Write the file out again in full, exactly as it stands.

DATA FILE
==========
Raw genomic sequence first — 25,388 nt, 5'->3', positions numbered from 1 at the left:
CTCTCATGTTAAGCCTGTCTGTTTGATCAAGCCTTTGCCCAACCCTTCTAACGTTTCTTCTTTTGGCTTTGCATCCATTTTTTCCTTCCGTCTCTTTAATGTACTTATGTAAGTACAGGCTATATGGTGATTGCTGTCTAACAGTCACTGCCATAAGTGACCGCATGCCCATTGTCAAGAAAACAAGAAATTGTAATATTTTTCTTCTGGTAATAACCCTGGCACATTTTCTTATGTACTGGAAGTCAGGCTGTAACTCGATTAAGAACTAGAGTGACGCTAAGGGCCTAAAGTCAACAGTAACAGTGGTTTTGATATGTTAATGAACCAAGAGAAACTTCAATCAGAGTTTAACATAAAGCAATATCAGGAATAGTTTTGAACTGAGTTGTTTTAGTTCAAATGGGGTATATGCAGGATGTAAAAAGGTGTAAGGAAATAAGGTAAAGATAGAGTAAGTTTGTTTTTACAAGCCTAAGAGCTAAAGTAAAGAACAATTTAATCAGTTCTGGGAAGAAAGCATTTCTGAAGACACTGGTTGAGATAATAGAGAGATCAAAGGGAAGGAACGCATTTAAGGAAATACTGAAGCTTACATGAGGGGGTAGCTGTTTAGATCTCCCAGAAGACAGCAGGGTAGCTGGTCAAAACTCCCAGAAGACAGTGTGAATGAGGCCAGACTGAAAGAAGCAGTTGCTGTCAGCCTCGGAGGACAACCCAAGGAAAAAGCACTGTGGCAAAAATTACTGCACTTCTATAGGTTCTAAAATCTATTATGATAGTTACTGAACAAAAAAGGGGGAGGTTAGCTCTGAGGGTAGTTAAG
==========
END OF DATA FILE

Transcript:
Raw genomic sequence first — 25,388 nt, 5'->3', positions numbered from 1 at the left:
CTCTCATGTTAAGCCTGTCTGTTTGATCAAGCCTTTGCCCAACCCTTCTAACGTTTCTTCTTTTGGCTTTGCATCCATTTTTTCCTTCCGTCTCTTTAATGTACTTATGTAAGTACAGGCTATATGGTGATTGCTGTCTAACAGTCACTGCCATAAGTGACCGCATGCCCATTGTCAAGAAAACAAGAAATTGTAATATTTTTCTTCTGGTAATAACCCTGGCACATTTTCTTATGTACTGGAAGTCAGGCTGTAACTCGATTAAGAACTAGAGTGACGCTAAGGGCCTAAAGTCAACAGTAACAGTGGTTTTGATATGTTAATGAACCAAGAGAAACTTCAATCAGAGTTTAACATAAAGCAATATCAGGAATAGTTTTGAACTGAGTTGTTTTAGTTCAAATGGGGTATATGCAGGATGTAAAAAGGTGTAAGGAAATAAGGTAAAGATAGAGTAAGTTTGTTTTTACAAGCCTAAGAGCTAAAGTAAAGAACAATTTAATCAGTTCTGGGAAGAAAGCATTTCTGAAGACACTGGTTGAGATAATAGAGAGATCAAAGGGAAGGAACGCATTTAAGGAAATACTGAAGCTTACATGAGGGGGTAGCTGTTTAGATCTCCCAGAAGACAGCAGGGTAGCTGGTCAAAACTCCCAGAAGACAGTGTGAATGAGGCCAGACTGAAAGAAGCAGTTGCTGTCAGCCTCGGAGGACAACCCAAGGAAAAAGCACTGTGGCAAAAATTACTGCACTTCTATAGGTTCTAAAATCTATTATGATAGTTACTGAACAAAAAAGGGGGAGGTTAGCTCTGAGGGTAGTTAAG